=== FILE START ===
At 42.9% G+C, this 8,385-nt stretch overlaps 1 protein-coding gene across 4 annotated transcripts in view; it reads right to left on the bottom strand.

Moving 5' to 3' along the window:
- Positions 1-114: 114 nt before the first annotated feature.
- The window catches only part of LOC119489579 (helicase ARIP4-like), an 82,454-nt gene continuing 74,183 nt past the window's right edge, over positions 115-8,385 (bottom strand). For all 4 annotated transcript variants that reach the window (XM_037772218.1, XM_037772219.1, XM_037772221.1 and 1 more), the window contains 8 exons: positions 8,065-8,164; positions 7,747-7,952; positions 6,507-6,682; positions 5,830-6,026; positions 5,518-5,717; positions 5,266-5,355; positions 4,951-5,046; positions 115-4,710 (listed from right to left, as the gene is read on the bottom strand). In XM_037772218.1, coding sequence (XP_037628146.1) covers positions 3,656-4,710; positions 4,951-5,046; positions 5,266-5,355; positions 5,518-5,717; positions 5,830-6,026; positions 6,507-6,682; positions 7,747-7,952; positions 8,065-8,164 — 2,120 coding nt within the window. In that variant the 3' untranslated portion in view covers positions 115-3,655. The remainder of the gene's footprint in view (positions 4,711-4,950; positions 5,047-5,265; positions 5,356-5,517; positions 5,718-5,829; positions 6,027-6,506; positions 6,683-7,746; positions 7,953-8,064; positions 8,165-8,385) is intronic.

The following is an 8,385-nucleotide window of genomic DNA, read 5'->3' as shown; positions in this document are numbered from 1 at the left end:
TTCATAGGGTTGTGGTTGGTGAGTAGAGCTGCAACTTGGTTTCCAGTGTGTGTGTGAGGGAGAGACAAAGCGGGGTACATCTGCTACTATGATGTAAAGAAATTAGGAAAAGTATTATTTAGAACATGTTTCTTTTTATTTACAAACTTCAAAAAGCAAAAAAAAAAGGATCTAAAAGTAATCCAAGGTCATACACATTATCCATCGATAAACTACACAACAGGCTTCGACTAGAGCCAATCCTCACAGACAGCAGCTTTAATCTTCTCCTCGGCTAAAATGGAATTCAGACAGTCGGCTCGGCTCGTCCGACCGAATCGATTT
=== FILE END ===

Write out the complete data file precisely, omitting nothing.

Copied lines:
At 42.9% G+C, this 8,385-nt stretch overlaps 1 protein-coding gene across 4 annotated transcripts in view; it reads right to left on the bottom strand.

Moving 5' to 3' along the window:
- Positions 1-114: 114 nt before the first annotated feature.
- The window catches only part of LOC119489579 (helicase ARIP4-like), an 82,454-nt gene continuing 74,183 nt past the window's right edge, over positions 115-8,385 (bottom strand). For all 4 annotated transcript variants that reach the window (XM_037772218.1, XM_037772219.1, XM_037772221.1 and 1 more), the window contains 8 exons: positions 8,065-8,164; positions 7,747-7,952; positions 6,507-6,682; positions 5,830-6,026; positions 5,518-5,717; positions 5,266-5,355; positions 4,951-5,046; positions 115-4,710 (listed from right to left, as the gene is read on the bottom strand). In XM_037772218.1, coding sequence (XP_037628146.1) covers positions 3,656-4,710; positions 4,951-5,046; positions 5,266-5,355; positions 5,518-5,717; positions 5,830-6,026; positions 6,507-6,682; positions 7,747-7,952; positions 8,065-8,164 — 2,120 coding nt within the window. In that variant the 3' untranslated portion in view covers positions 115-3,655. The remainder of the gene's footprint in view (positions 4,711-4,950; positions 5,047-5,265; positions 5,356-5,517; positions 5,718-5,829; positions 6,027-6,506; positions 6,683-7,746; positions 7,953-8,064; positions 8,165-8,385) is intronic.

The following is an 8,385-nucleotide window of genomic DNA, read 5'->3' as shown; positions in this document are numbered from 1 at the left end:
TTCATAGGGTTGTGGTTGGTGAGTAGAGCTGCAACTTGGTTTCCAGTGTGTGTGTGAGGGAGAGACAAAGCGGGGTACATCTGCTACTATGATGTAAAGAAATTAGGAAAAGTATTATTTAGAACATGTTTCTTTTTATTTACAAACTTCAAAAAGCAAAAAAAAAAGGATCTAAAAGTAATCCAAGGTCATACACATTATCCATCGATAAACTACACAACAGGCTTCGACTAGAGCCAATCCTCACAGACAGCAGCTTTAATCTTCTCCTCGGCTAAAATGGAATTCAGACAGTCGGCTCGGCTCGTCCGACCGAATCGATTT